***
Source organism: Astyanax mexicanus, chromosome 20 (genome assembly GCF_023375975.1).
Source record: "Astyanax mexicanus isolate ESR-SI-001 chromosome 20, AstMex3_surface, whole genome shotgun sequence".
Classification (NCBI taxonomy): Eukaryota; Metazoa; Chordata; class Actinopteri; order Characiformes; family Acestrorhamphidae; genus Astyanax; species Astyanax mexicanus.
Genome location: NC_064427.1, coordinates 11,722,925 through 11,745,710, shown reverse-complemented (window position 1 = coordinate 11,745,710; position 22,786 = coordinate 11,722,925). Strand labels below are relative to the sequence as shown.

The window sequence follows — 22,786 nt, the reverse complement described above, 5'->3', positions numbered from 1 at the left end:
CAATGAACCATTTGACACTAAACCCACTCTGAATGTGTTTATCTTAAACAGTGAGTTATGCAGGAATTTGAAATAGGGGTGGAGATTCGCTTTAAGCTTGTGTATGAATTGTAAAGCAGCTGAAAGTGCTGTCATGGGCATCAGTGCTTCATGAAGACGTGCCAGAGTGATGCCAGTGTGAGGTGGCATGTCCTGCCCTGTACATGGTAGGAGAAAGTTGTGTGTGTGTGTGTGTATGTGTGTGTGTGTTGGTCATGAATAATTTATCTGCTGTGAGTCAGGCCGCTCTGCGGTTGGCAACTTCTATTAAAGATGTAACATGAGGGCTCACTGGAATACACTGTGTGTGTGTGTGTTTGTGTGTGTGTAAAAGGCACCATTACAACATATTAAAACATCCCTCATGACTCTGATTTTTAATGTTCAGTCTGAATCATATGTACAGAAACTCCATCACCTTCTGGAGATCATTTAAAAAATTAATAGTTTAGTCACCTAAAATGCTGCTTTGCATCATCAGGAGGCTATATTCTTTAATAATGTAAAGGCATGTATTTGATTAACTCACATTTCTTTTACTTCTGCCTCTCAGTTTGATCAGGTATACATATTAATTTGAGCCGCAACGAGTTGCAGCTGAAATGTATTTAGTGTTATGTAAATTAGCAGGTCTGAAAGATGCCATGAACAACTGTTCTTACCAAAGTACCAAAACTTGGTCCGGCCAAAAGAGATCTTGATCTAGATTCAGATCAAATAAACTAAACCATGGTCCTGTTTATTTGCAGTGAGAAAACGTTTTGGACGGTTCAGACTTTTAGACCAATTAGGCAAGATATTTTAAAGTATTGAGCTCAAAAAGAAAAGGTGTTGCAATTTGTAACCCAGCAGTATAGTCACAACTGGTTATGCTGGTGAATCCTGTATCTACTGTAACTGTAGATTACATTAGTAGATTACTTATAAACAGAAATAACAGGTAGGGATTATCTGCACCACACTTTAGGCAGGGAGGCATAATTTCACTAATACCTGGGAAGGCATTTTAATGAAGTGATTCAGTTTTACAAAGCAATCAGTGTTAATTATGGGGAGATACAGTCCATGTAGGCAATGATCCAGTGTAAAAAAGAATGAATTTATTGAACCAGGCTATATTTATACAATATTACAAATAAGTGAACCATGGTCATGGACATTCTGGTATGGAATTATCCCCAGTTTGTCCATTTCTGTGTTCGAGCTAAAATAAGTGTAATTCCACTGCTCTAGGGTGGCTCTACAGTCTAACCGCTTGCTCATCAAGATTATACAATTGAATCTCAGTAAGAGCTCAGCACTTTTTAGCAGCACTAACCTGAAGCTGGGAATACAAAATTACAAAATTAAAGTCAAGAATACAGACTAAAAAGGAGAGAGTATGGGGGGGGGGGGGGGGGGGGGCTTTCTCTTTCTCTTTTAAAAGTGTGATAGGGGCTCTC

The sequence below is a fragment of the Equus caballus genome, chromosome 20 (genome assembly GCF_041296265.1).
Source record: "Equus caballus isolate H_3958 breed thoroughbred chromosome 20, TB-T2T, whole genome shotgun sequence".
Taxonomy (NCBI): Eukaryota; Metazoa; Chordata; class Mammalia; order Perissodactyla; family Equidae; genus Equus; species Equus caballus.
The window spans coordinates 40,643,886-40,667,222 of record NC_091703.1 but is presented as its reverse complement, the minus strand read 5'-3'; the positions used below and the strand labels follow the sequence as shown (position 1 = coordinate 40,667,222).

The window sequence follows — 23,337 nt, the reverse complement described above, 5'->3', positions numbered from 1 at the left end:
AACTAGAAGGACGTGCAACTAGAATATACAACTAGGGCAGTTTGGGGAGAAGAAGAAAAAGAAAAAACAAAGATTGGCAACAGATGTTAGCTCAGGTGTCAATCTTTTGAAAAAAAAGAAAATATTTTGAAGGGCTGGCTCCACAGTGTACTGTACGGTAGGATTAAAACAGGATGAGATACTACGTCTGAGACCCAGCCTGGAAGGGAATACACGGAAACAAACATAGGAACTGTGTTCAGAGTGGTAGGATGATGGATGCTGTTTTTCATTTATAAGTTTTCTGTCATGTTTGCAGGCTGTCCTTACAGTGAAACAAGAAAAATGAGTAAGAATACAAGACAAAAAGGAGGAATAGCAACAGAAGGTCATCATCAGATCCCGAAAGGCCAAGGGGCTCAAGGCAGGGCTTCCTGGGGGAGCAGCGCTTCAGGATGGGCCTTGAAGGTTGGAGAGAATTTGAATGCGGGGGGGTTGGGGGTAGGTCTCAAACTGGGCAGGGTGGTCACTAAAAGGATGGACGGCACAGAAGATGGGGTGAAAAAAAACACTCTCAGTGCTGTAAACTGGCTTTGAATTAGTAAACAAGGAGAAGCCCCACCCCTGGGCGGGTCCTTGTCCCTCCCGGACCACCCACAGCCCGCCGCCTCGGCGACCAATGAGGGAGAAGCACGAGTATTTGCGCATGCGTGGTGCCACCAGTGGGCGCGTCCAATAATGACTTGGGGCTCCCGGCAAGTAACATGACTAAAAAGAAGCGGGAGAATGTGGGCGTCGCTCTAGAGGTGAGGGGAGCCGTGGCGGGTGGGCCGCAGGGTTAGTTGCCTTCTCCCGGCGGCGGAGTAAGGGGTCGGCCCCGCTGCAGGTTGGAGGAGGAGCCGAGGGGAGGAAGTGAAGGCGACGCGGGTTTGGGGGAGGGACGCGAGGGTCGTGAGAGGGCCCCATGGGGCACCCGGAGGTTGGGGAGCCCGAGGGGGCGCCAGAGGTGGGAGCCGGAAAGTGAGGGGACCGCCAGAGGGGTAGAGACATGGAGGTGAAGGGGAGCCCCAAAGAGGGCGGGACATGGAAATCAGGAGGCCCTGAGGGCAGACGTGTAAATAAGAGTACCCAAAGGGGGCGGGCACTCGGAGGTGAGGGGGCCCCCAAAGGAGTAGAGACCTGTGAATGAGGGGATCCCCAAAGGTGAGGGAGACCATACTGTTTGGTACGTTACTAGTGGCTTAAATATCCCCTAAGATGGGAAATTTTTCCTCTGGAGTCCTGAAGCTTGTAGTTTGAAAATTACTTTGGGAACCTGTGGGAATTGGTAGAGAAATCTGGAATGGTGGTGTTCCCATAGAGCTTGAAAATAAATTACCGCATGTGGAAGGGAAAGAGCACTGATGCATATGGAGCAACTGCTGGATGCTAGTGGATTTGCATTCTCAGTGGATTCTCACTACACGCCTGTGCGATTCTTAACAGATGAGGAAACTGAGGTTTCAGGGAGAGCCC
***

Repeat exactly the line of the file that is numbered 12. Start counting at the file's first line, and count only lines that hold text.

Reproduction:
AACTAGAAGGACGTGCAACTAGAATATACAACTAGGGCAGTTTGGGGAGAAGAAGAAAAAGAAAAAACAAAGATTGGCAACAGATGTTAGCTCAGGTGTCAATCTTTTGAAAAAAAAGAAAATATTTTGAAGGGCTGGCTCCACAGTGTACTGTACGGTAGGATTAAAACAGGATGAGATACTACGTCTGAGACCCAGCCTGGAAGGGAATACACGGAAACAAACATAGGAACTGTGTTCAGAGTGGTAGGATGATGGATGCTGTTTTTCATTTATAAGTTTTCTGTCATGTTTGCAGGCTGTCCTTACAGTGAAACAAGAAAAATGAGTAAGAATACAAGACAAAAAGGAGGAATAGCAACAGAAGGTCATCATCAGATCCCGAAAGGCCAAGGGGCTCAAGGCAGGGCTTCCTGGGGGAGCAGCGCTTCAGGATGGGCCTTGAAGGTTGGAGAGAATTTGAATGCGGGGGGGTTGGGGGTAGGTCTCAAACTGGGCAGGGTGGTCACTAAAAGGATGGACGGCACAGAAGATGGGGTGAAAAAAAACACTCTCAGTGCTGTAAACTGGCTTTGAATTAGTAAACAAGGAGAAGCCCCACCCCTGGGCGGGTCCTTGTCCCTCCCGGACCACCCACAGCCCGCCGCCTCGGCGACCAATGAGGGAGAAGCACGAGTATTTGCGCATGCGTGGTGCCACCAGTGGGCGCGTCCAATAATGACTTGGGGCTCCCGGCAAGTAACATGACTAAAAAGAAGCGGGAGAATGTGGGCGTCGCTCTAGAGGTGAGGGGAGCCGTGGCGGGTGGGCCGCAGGGTTAGTTGCCTTCTCCCGGCGGCGGAGTAAGGGGTCGGCCCCGCTGCAGGTTGGAGGAGGAGCCGAGGGGAGGAAGTGAAGGCGACGCGGGTTTGGGGGAGGGACGCGAGGGTCGTGAGAGGGCCCCATGGGGCACCCGGAGGTTGGGGAGCCCGAGGGGGCGCCAGAGGTGGGAGCCGGAAAGTGAGGGGACCGCCAGAGGGGTAGAGACATGGAGGTGAAGGGGAGCCCCAAAGAGGGCGGGACATGGAAATCAGGAGGCCCTGAGGGCAGACGTGTAAATAAGAGTACCCAAAGGGGGCGGGCACTCGGAGGTGAGGGGGCCCCCAAAGGAGTAGAGACCTGTGAATGAGGGGATCCCCAAAGGTGAGGGAGACCATACTGTTTGGTACGTTACTAGTGGCTTAAATATCCCCTAAGATGGGAAATTTTTCCTCTGGAGTCCTGAAGCTTGTAGTTTGAAAATTACTTTGGGAACCTGTGGGAATTGGTAGAGAAATCTGGAATGGTGGTGTTCCCATAGAGCTTGAAAATAAATTACCGCATGTGGAAGGGAAAGAGCACTGATGCATATGGAGCAACTGCTGGATGCTAGTGGATTTGCATTCTCAGTGGATTCTCACTACACGCCTGTGCGATTCTTAACAGATGAGGAAACTGAGGTTTCAGGGAGAGCCC